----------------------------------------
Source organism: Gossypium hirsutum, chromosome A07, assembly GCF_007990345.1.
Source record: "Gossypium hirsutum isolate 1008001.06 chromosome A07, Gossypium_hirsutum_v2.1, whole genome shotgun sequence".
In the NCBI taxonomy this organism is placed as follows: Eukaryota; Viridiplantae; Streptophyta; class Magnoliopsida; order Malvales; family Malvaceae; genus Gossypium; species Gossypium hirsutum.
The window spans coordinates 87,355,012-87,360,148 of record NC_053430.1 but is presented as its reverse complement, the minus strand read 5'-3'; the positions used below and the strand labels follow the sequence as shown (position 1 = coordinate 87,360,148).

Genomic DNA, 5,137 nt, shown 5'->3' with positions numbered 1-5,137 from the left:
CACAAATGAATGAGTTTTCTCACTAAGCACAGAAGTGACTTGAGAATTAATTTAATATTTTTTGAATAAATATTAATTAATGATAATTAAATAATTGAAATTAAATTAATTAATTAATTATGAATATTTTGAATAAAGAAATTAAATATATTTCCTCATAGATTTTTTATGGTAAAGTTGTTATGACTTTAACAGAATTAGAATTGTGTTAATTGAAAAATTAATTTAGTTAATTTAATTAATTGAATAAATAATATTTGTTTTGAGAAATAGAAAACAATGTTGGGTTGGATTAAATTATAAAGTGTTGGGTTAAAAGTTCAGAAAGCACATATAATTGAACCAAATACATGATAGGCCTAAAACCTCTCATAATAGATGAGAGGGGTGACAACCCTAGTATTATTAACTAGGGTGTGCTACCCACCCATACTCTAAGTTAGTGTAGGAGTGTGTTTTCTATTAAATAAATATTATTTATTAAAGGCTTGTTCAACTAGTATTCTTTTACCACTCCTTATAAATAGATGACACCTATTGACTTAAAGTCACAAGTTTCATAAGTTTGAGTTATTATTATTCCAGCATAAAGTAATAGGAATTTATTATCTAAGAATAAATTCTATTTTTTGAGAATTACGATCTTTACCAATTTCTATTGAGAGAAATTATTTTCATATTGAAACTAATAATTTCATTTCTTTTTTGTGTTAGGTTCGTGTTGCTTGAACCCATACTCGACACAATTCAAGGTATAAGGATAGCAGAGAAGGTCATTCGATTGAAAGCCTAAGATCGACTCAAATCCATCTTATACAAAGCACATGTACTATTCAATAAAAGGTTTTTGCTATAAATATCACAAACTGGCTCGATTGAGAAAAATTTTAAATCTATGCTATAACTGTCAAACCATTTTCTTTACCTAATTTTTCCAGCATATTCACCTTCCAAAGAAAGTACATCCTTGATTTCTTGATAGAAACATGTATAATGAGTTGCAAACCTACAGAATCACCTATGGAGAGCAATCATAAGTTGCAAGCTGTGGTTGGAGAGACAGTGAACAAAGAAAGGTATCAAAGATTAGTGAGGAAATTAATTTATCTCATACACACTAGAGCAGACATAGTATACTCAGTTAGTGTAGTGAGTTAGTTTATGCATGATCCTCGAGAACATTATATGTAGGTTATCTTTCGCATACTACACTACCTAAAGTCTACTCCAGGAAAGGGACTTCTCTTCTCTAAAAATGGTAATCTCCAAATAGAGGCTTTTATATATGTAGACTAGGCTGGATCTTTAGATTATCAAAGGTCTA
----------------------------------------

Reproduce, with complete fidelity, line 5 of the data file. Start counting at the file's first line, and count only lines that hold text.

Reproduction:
Genomic DNA, 5,137 nt, shown 5'->3' with positions numbered 1-5,137 from the left: